I think the key is to [approach] the sedentary population with the intention to help them realize exercise doesn't have to be painful drudgery.
Thanks for your insight and great article.
Melissa Wogahn, MA
Wellcoaches® Certified Health and Wellness Coach
I think you're on to something in "Embracing the Joy of Movement."
I wrote a blog post on our evolutionary history and natural instinct to avoid exercise. Toni Yancey, public health physician at UCLA, coined the 10‐minute
recess idea and talked about making exercise the easy choice. Unfortunately, Toni is no longer with us. However, she used to ruminate about how, after all kinds of programs and approaches we've tried over the past 30 years, we've hardly "moved the needle." Over 70% of us didn't exercise enough back in the 1970s, and that has not changed much.
My thinking on this has changed. Exercise has to be structured into most people's lives so that it is unavoidable. This will take much more dramatic and intrusive interventions than have been tried before.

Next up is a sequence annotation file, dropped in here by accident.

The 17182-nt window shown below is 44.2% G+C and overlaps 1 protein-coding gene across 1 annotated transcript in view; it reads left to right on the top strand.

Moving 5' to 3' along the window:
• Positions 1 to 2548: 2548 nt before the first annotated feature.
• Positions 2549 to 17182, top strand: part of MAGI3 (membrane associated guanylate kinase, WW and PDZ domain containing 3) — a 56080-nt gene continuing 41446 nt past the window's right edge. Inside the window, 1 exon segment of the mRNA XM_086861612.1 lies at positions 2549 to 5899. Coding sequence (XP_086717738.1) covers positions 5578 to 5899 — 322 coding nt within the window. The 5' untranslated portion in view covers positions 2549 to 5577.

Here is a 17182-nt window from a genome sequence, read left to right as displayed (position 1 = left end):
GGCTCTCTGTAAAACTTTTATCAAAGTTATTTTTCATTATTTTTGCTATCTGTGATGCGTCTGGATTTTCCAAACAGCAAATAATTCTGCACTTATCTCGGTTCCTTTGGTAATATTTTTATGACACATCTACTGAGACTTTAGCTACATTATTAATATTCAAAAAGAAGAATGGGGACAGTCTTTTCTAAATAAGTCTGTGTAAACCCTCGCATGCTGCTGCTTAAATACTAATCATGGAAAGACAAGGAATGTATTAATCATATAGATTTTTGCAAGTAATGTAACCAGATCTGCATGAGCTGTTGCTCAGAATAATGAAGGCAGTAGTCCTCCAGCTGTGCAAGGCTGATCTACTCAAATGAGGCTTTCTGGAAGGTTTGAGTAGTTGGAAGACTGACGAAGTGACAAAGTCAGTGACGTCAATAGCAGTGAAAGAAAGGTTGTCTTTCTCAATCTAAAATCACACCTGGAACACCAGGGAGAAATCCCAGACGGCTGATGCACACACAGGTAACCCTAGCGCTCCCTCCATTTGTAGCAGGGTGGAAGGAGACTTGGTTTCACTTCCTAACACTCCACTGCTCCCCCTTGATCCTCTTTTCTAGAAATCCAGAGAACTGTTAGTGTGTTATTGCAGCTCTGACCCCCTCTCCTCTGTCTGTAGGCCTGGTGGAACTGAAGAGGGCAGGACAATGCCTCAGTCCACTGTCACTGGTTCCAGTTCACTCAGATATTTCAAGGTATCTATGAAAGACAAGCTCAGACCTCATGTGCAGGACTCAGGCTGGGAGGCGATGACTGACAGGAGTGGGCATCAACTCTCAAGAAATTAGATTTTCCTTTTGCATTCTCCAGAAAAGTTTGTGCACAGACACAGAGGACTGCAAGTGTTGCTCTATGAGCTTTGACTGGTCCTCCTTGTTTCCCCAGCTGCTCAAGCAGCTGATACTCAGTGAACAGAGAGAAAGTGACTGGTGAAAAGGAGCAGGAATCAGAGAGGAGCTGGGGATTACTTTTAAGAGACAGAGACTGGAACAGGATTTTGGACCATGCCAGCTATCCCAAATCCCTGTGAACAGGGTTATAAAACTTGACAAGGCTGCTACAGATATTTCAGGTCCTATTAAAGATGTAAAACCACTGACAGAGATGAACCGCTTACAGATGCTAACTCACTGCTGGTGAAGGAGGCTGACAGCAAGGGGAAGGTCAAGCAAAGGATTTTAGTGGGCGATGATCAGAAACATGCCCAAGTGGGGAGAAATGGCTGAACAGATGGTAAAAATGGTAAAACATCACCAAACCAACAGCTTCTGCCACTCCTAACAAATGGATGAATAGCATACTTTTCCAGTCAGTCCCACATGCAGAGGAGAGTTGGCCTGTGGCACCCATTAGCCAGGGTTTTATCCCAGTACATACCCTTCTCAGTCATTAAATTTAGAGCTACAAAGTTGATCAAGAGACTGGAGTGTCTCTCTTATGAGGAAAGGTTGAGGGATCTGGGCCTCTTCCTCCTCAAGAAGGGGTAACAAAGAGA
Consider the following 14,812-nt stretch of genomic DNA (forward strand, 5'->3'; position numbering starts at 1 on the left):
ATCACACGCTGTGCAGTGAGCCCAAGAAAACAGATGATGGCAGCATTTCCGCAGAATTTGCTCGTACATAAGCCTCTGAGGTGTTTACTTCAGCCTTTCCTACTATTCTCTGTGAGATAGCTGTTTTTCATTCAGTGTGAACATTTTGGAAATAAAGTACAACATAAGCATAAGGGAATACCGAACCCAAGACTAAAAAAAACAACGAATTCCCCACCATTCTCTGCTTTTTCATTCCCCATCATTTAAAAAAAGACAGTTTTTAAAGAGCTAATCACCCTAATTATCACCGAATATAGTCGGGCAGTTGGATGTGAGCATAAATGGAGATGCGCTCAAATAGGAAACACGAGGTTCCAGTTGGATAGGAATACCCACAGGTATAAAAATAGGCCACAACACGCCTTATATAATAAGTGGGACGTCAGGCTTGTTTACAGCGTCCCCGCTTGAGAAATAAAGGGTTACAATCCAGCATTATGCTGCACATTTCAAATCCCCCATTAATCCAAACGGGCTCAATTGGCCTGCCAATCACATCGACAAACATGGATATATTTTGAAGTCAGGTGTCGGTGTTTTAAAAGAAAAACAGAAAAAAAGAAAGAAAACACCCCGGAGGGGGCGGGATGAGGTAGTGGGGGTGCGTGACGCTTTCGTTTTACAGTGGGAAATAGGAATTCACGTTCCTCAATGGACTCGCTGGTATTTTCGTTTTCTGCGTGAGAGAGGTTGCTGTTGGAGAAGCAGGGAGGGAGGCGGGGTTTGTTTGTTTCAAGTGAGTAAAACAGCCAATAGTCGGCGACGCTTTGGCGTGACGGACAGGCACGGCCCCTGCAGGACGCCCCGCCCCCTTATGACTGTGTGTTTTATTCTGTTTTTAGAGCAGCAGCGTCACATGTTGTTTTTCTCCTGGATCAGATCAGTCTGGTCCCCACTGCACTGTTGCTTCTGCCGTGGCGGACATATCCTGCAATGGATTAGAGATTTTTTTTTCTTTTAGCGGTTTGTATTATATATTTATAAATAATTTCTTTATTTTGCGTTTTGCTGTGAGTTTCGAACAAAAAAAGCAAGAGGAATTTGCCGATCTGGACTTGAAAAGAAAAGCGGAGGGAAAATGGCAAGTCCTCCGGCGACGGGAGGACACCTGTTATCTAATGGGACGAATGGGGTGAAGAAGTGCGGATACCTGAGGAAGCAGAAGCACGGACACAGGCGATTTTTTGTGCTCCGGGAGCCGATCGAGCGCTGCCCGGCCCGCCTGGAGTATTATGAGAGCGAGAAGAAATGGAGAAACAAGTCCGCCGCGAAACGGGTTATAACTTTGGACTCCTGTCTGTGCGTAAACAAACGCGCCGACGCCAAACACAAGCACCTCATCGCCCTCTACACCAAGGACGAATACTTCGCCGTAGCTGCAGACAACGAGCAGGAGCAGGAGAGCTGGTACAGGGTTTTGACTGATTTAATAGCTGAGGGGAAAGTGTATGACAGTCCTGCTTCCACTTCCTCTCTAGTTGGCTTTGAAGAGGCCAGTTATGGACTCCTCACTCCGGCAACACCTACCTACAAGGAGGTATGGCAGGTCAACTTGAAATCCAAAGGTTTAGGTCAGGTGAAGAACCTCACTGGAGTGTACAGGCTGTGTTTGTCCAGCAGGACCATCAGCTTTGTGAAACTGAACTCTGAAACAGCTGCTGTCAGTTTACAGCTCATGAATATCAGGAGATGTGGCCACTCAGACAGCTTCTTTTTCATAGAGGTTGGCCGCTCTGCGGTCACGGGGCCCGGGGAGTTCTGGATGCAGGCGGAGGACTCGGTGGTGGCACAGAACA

Thanks for the article and for keeping the public health issues related to exercise front and center.
Pete Francis, PhD
Putting Answers Into Action
I am writing in response to your question of the month in the February issue of IDEA Fitness Journal: "What are your top ideas for shining some extra light on clients' nutrition challenges during National Nutrition Month?"
I thought you would be interested in the unique perspective I offer residents here at the Oklahoma Methodist Manor retirement community. I have been in the fitness industry for a long time and have helped numerous people lose weight effectively and keep it off—including my own 180‐pound weight loss. I currently teach our residents, many of whom are high‐functioning and very active, the virtues of healthy living.
There aren't [enough] fitness professionals who specialize in training older adults, or who emphasize senior weight management. This is a very lucrative and rewarding opportunity for those who recognize the potential.
Wellness Coordinator, Spann Wellness Center